Getting started with research data management

by Sarah Elichko

There’s a lot of buzz around research data.  A recent blog post in the Chronicle of Higher Education asks who will pay for the organization, maintenance, and storage of “Big Data”?  The whole post is worth reading, but to summarize:  libraries are at the top of the list.  A small ethnographic study from the UK recently concluded that data management skills are in high demand and low supply.  And as more funders like the National Science Foundation require data-sharing plans from grant recipients, the demand for assistance with data planning and management seems likely to increase.

With so much discussion about data and libraries, I’ve collected a few of my favorite resources in one place.

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What We’re Reading: May 2012

On the first Friday of each month, we’ll share what we’re reading, which may include everything from magazines and blogs to novels and books for work or pleasure.

This week I finished Toni Morrison’s remarkable new novella Home, which will be published on Tuesday, May 8. It’s the story of a black Korean War veteran and his reacclimation into a racist, divided society.  I read it in a single sitting, and its structure was so perfect, I started it over as soon as I finished it and gained better appreciation for the literary journey she takes her readers on. Her talent is extraordinary. I’m still reading my way  through the twenty titles on this year’s Orange Prize longlist. I’m nearly done with Esi Edugyan’s Half Blood Blues, the story of a black jazz band in Paris in 1940, and it’s exquisite. This novel has already one the Scotiabank Giller Prize and was shortlisted for last year’s Man Booker Prize. My only regret is waiting for it to make the Orange Prize shortlist to read it. I have six titles left to read. The winner will be announced May 30th in London. – Carrie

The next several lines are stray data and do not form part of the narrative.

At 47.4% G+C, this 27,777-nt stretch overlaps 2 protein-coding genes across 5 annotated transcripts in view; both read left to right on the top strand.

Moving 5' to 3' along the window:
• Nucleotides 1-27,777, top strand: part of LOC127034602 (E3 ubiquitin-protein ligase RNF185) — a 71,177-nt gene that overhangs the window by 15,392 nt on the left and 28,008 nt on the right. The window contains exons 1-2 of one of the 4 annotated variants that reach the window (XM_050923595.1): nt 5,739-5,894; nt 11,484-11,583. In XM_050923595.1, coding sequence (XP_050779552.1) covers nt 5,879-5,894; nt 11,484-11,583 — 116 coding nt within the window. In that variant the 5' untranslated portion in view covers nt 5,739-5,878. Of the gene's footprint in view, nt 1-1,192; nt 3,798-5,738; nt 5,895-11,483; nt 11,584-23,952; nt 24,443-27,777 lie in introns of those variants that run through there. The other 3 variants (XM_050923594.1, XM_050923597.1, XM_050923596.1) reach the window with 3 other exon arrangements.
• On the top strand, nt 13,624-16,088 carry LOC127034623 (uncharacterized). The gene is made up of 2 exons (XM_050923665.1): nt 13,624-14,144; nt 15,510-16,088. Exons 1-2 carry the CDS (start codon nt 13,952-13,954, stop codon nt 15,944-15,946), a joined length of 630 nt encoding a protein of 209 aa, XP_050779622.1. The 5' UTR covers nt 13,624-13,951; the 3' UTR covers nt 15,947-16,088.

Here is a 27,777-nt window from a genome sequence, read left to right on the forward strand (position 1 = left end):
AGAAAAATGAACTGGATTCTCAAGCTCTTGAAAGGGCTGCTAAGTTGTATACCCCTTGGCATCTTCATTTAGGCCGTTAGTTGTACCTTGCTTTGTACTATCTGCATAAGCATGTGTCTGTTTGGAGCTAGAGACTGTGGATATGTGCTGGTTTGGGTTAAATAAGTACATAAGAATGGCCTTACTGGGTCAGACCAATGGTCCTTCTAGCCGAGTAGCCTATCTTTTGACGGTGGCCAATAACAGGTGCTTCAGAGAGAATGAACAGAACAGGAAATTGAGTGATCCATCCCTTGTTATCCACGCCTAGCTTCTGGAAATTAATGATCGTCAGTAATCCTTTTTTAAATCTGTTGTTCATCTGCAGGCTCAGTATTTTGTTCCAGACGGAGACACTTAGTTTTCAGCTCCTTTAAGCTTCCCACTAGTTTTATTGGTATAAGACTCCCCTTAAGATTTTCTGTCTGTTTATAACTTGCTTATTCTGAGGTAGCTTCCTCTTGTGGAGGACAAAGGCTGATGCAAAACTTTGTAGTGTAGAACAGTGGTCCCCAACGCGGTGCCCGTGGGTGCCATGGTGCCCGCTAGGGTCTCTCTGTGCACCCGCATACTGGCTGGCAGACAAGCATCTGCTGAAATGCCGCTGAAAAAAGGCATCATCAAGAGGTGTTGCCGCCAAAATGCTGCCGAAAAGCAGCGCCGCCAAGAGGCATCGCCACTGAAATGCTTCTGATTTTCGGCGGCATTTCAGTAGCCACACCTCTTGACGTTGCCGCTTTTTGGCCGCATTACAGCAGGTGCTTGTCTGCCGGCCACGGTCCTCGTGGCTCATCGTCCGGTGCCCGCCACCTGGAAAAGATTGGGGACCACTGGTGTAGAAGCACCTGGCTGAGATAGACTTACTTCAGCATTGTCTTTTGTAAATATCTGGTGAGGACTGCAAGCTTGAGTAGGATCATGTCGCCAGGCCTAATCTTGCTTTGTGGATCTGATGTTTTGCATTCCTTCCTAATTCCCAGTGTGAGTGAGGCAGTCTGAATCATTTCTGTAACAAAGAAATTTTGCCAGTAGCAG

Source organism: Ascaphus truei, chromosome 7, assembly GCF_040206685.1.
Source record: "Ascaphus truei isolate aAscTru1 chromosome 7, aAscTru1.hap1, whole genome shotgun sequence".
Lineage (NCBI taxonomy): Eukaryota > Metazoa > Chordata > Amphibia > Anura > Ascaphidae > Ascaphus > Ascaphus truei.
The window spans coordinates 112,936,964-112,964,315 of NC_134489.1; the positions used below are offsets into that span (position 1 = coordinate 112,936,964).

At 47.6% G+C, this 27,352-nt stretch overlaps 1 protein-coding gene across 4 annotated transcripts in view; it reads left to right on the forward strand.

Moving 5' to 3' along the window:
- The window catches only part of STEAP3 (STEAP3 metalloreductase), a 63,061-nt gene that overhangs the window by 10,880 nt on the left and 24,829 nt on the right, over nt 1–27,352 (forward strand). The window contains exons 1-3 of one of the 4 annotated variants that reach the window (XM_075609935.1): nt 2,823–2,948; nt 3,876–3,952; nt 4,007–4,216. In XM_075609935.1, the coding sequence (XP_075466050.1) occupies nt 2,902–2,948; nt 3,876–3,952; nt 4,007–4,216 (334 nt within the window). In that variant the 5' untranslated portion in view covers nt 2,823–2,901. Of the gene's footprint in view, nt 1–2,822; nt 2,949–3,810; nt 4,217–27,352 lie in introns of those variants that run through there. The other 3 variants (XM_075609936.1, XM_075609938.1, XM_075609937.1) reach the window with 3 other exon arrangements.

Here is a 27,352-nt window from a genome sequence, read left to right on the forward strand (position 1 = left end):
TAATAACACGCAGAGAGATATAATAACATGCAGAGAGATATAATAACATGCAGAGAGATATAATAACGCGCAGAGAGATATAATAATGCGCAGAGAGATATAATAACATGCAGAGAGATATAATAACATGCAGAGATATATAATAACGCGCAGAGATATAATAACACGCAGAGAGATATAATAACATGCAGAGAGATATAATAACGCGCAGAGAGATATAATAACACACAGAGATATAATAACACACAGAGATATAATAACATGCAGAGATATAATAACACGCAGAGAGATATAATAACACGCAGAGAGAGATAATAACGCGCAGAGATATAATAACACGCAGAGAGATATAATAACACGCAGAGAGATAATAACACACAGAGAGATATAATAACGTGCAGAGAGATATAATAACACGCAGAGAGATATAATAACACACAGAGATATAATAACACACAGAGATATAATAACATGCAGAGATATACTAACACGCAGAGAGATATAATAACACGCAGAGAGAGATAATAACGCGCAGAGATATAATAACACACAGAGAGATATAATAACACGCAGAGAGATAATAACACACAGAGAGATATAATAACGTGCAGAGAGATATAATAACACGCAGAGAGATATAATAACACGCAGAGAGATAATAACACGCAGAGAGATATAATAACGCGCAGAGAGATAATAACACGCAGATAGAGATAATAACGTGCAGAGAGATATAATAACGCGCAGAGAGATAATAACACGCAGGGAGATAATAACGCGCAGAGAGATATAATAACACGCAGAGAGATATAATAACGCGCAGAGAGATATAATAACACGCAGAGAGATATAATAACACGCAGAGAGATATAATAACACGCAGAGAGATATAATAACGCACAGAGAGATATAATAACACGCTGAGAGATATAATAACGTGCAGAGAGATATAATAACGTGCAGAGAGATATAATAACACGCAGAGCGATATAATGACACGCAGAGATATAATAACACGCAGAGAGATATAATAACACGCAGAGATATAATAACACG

This month, I have been enjoying Christopher Moore’s Sacre Blue: A Comedy D’art. It is a wonderfully rich, imaginative and funny exploration of the late French Impressionist movement, infused with magic and mystery. It focuses on the death of Vincent van Gogh, the investigation into that death by his friends baker-turned-painter Lucien Lessard and painter Henri Toulouse-Lautrec, and the strange and exotic world of color- paint color- especially the ever enigmatic blue.  Moore’s novel is rich with historical information and exquisite descriptions, and his characters, both real and imagined, are achingly human.  Moore did extensive research in creating this novel and has provided, both  online and as an app ,a reading guide, filled with all the fascinating information and details regarding the history of the French art movement- including pictures and paintings- that he couldn’t fit within the confines of his book. A truly remarkable read. -Heather